Ben Bernanke and company are rapidly coming face to face with some very hard choices.  The second quantitative easing program (QE2) ends in June.  Many in (and outside) government consider this program tantamount to printing money and therefore it must share a large part of the responsibility for rising inflation.  On the other hand, many fear allowing it to expire without being replaced by QE3 will remove that stimulus upon which our current fragile economic recovery relies.  Their final decision will be tough and all of us must live with the consequences.

March Retail Sales

Thursday, April 21st, 2011

The Commerce Department said retail sales rose 0.4% in March, marking their ninth consecutive increase.  Adding a positive slant to the headline number were revisions to January (up 0.2% to 0.8%) and February (up 0.1% to 1.1%).  On an annualized basis we see some slippage with the number now growing 7.1%, a full 2% drop from last month’s calculation.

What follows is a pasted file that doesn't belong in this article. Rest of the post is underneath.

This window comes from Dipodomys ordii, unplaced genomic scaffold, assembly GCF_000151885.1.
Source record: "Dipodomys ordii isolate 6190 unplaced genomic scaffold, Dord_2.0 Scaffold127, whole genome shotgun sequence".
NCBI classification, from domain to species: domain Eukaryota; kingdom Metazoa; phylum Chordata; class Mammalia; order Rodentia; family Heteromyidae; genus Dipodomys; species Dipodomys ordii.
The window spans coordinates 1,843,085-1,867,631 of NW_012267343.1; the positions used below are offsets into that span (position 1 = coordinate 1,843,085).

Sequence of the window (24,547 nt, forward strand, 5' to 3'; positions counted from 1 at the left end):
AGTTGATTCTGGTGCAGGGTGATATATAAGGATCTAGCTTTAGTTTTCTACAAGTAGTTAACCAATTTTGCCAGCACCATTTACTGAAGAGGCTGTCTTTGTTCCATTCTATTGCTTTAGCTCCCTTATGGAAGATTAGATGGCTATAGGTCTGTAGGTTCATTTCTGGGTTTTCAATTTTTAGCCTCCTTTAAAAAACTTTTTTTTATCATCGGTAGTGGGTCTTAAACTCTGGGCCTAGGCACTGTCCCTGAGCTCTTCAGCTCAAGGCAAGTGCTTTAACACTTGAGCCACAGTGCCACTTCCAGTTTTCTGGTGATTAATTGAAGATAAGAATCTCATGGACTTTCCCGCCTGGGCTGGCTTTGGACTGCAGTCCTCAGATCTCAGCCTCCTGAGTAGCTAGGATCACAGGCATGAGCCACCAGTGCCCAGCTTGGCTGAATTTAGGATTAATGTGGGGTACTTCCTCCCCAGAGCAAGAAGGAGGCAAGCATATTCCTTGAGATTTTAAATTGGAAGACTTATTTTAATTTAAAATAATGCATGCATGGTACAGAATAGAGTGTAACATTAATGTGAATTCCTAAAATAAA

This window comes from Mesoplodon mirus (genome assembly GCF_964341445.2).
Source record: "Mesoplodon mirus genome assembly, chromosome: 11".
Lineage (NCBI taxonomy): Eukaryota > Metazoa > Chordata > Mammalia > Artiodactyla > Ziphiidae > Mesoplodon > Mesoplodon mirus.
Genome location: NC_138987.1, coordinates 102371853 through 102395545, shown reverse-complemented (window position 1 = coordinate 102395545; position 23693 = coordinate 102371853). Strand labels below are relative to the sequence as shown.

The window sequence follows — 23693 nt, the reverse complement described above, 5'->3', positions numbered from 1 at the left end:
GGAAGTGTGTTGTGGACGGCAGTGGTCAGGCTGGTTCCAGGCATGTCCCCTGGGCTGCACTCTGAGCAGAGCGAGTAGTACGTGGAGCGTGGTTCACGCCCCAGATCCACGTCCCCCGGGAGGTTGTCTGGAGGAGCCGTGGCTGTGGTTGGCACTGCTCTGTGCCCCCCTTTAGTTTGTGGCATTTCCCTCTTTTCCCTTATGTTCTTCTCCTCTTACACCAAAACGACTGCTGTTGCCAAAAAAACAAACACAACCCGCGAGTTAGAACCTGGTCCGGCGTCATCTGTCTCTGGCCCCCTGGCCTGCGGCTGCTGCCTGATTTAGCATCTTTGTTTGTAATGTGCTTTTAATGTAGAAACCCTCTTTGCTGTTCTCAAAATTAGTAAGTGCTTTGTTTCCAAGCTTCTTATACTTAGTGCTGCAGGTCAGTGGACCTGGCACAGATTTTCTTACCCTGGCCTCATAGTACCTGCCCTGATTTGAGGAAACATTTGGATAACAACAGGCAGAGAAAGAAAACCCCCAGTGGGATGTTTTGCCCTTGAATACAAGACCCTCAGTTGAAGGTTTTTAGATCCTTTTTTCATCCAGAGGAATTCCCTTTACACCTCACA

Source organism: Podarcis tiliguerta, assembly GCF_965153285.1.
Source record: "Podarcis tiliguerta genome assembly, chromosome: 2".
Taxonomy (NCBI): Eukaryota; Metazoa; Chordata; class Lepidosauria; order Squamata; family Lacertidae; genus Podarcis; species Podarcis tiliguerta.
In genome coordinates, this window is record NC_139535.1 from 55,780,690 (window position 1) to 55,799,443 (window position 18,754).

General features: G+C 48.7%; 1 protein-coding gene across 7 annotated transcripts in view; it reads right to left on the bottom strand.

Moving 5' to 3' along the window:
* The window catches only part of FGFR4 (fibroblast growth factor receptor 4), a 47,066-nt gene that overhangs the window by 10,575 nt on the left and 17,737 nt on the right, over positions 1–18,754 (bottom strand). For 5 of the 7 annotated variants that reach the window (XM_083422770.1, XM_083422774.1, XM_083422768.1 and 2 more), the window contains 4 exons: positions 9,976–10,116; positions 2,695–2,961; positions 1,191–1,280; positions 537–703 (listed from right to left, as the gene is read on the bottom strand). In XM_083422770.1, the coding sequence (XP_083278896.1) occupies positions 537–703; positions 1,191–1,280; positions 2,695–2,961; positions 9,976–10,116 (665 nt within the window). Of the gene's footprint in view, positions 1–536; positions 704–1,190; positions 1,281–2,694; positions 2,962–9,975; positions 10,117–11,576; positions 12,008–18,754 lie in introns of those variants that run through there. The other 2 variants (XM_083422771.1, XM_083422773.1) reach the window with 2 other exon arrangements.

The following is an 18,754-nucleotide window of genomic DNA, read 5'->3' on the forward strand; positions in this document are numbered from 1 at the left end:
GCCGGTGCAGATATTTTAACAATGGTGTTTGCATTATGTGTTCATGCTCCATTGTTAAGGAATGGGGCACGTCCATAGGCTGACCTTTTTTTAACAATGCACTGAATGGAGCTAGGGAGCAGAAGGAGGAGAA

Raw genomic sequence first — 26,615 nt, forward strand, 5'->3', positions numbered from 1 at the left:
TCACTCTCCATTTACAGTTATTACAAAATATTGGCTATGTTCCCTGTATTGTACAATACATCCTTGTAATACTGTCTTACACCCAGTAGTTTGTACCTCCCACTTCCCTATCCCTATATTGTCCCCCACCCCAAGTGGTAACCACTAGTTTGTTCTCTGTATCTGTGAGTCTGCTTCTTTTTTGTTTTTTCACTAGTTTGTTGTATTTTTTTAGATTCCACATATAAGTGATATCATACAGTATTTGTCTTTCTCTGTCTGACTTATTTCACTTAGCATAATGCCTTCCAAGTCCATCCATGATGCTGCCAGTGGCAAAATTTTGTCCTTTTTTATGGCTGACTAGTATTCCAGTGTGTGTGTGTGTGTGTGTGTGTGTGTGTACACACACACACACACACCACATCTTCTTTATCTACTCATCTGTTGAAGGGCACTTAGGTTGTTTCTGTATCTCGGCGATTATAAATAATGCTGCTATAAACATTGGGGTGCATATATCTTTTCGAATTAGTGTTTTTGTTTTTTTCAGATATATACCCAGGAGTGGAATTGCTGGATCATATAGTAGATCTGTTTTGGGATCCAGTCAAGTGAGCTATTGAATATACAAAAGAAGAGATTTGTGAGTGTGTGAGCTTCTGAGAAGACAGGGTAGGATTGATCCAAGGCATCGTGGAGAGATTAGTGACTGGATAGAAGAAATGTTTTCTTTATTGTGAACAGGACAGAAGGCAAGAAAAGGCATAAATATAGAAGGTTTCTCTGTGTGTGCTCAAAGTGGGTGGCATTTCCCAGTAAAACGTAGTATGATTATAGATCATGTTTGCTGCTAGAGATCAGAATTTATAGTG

Individual components of the report do show signs of broadening demand.  Most encouraging were the 3.6% rise in furniture & home furnishings, a 2.2% jump in building materials, and a 2.1% hike in electronics & appliances.  Perhaps we are seeing signs of life in the housing market.  Conversely these spending increases may just point to remodeling as more families decide to stay put and upgrade their current dwellings.

Besides the headline jump, we always turn to the core number which excludes volatile components such as autos and gasoline.  This figure showed a 0.6% increase.  Some analysts also exclude building materials to arrive at a core number; doing so would still show a 0.4% rise.  What doesn’t seem to get much mention this month is one footnote I found pointing to a mere 0.1% increase in overall retail sales for March if just gasoline was excluded.  Judging from what it takes to buy a tank of gas, this isn’t hard to believe.  If such a trend continues, look for other purchases to begin being squeezed out.